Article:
Letters and Manuscripts — Volume 4 (1883 - 1886)


Ms 65, 1886

Diary, June and July 1886


June 15 - July 1, 1886

Portions of this manuscript are published in OHC 139, 212; 3MR 389-390; 4MR 99; 9MR 92, 94; 3Bio 345; EGWE 193-195.

Second Visit to Sweden

June 15, 1886

We left Basel, Switzerland, in company with Sarah McEnterfer and Kristine Dahl, evening of June 15, at 10:00 o’clock. We were in a compartment with one lady. There are no sleeping cars, as in America. There are compartments which they call sleeping coupes, which would cost our party eleven or twelve dollars for one night’s ride. We had narrow seats and it was difficult to obtain much sound sleep long at a time. We were more than glad to have morning come. 4LtMs, Ms 65, 1886, par. 1

June 16, 1886

We changed cars twice, once at Mainz, then after riding about one hour we changed again at Frankfort. There we tarried two hours and a half before we left for Hamburg. We were pleased to be once more seated in the cars. When we passed through this place last October it was raining, and we had a similar experience on this occasion. The first part of the journey in the forenoon we had a compartment to ourselves, and there was considerable sleeping done by us all. Then our compartment was filled in with three ladies. 4LtMs, Ms 65, 1886, par. 2

We met W. C. White at Hamburg. He left Basel in the morning, June 14, accompanying Brethren Whitney and Conradi to Leipzig to attend to business relating to the publishing house at Basel. 4LtMs, Ms 65, 1886, par. 3

We were obliged to wait two hours at Hamburg. Here we found in this large city the poorest accommodations for travelers. The waiting room was small. Adjoining it was a restaurant, and in this room tables were placed before the lounges, where the passengers could sit, in such a way that you could not be seated unless this table was before you, which was for the purpose of having beer and refreshments placed upon it. We saw only the beer accommodations. Two young men about twenty-five years of age came in and called for beer. First they sipped some kind of liquor from a small glass, then the foaming mug of beer was drunk, and this was repeated at the other tables. Then came the indulgence of the narcotic tobacco, filling the room with the poisonous effluvia. We felt not at home and removed to the long narrow passage called a hall. A chair was brought for me, and the rest had the privilege of standing or sitting on the floor. We were relieved to be again seated in the car. 4LtMs, Ms 65, 1886, par. 4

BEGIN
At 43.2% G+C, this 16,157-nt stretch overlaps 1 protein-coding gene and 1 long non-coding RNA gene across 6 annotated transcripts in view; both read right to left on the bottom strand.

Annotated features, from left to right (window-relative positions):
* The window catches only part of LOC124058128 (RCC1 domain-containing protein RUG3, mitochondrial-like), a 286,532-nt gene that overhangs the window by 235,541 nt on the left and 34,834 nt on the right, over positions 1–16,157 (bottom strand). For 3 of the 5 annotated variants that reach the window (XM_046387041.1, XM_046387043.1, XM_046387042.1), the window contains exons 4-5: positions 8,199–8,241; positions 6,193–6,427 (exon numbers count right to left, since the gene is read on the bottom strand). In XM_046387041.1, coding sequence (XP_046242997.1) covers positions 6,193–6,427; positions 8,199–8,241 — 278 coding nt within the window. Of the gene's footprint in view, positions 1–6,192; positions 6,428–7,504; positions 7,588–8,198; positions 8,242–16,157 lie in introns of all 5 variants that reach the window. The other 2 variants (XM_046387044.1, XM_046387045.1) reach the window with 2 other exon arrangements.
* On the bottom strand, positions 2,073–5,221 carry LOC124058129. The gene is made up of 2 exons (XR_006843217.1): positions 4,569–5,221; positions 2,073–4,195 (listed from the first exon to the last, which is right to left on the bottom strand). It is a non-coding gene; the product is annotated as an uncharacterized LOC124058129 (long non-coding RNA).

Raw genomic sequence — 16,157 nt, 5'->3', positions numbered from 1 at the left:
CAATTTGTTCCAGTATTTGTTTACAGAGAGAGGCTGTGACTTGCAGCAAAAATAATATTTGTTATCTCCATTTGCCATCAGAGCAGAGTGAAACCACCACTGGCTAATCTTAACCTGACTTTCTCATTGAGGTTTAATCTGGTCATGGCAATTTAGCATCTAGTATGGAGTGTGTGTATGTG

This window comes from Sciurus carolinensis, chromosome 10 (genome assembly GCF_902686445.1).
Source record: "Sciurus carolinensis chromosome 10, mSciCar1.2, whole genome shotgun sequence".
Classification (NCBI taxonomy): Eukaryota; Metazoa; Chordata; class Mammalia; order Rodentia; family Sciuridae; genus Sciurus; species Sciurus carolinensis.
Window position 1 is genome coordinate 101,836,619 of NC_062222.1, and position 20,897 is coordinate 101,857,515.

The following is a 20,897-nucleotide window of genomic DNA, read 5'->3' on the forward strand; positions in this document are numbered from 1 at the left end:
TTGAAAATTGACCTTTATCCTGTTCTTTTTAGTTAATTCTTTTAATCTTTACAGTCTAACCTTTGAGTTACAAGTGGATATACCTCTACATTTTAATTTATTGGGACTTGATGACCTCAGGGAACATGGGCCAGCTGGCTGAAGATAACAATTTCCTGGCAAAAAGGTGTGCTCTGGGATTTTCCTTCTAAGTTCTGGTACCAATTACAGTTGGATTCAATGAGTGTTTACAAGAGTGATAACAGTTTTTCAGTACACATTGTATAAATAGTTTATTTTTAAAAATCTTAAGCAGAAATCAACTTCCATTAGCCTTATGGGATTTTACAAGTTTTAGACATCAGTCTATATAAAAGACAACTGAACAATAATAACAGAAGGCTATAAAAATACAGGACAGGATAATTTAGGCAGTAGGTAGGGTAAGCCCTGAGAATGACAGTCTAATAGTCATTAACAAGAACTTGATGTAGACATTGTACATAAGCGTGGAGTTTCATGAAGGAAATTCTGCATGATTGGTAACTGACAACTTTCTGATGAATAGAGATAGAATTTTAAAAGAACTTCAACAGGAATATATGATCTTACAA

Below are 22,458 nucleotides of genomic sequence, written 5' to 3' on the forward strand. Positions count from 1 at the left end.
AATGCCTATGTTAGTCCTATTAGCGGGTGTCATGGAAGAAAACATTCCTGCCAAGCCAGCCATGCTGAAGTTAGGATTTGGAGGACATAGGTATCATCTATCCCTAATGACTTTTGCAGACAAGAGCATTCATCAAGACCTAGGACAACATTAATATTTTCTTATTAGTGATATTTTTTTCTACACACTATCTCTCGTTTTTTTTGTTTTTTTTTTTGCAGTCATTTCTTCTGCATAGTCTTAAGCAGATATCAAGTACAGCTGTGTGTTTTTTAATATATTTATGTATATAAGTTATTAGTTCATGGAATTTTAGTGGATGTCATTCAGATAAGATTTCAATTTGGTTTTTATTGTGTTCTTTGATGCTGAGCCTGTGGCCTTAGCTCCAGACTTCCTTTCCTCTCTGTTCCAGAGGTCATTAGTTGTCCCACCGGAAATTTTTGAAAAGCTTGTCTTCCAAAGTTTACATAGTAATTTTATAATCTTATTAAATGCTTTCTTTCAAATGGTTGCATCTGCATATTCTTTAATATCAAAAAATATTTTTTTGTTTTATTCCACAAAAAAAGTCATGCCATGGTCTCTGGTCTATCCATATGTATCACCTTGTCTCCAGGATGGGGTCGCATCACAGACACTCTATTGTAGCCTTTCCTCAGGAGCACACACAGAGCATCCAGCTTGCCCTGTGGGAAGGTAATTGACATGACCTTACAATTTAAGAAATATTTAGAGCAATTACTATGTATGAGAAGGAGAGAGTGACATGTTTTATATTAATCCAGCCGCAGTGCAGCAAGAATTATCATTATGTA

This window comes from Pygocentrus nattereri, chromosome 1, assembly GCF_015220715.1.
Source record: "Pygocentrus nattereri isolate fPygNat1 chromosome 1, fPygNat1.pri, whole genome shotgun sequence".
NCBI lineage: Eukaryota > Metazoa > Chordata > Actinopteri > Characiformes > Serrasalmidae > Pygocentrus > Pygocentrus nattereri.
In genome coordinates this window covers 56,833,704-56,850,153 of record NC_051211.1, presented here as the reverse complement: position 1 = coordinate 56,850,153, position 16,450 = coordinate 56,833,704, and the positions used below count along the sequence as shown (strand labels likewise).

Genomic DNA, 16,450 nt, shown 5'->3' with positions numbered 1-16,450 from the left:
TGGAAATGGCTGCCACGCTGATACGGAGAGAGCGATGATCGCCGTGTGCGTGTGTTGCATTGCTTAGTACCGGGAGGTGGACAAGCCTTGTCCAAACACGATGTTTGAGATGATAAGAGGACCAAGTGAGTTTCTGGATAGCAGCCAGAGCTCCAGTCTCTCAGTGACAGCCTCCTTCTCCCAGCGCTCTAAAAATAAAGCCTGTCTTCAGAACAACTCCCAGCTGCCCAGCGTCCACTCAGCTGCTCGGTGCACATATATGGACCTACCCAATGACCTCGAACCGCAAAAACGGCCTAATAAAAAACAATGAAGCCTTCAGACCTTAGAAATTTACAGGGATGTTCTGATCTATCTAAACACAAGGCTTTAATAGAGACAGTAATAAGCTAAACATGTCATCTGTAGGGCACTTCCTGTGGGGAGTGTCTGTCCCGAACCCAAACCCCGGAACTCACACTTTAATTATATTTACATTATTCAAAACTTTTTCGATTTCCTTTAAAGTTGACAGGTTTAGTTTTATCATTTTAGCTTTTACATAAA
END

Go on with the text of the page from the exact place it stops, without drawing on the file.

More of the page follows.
We traveled until one o’clock and then were transferred to the boat. We had our stateroom, but it was so arranged that it was not a protection from the tobacco poison. At this late hour—or early hour of morning—men were fumigating themselves with the tobacco smoke which filled our stateroom with the disagreeable, sickening smell. We could obtain but little sleep and felt unrefreshed, unrested the next day. 4LtMs, Ms 65, 1886, par. 5

June 17, 1886

We were again transferred from the boat to the waiting room. We ordered from the restaurant hot milk and bread, which resembled in its principal make-up that which is called doughnuts in America. We called again for bread and more of the same was brought us. When we had our baggage transferred to the car, we were placed in a compartment with the gentlemen, and it was not an easy matter to dispose of all our baggage. We found by examination that one of our satchels was missing. We knew, upon calling up our thoughts after W. C. White had gone to the custom house and to the boat and returned without the missing article, that the satchel was surely placed in the waiting room and some one must have taken it by mistake. We transferred our baggage to the platform, but on afterthought placed it back in the car, for if the satchel was on the car with us, our waiting behind twenty-four hours would not be of the least benefit. After we had passed on to the next station, where the train stopped a short time, a gentleman was seen swinging the missing satchel from the car window. He afterwards explained that he was an American and had lots of luggage with him. His daughter, in looking for something, discovered that the satchel—just like one they had—was not theirs, and so we came in possession of our goods once more and were very thankful we did not lose a day by remaining behind. 4LtMs, Ms 65, 1886, par. 6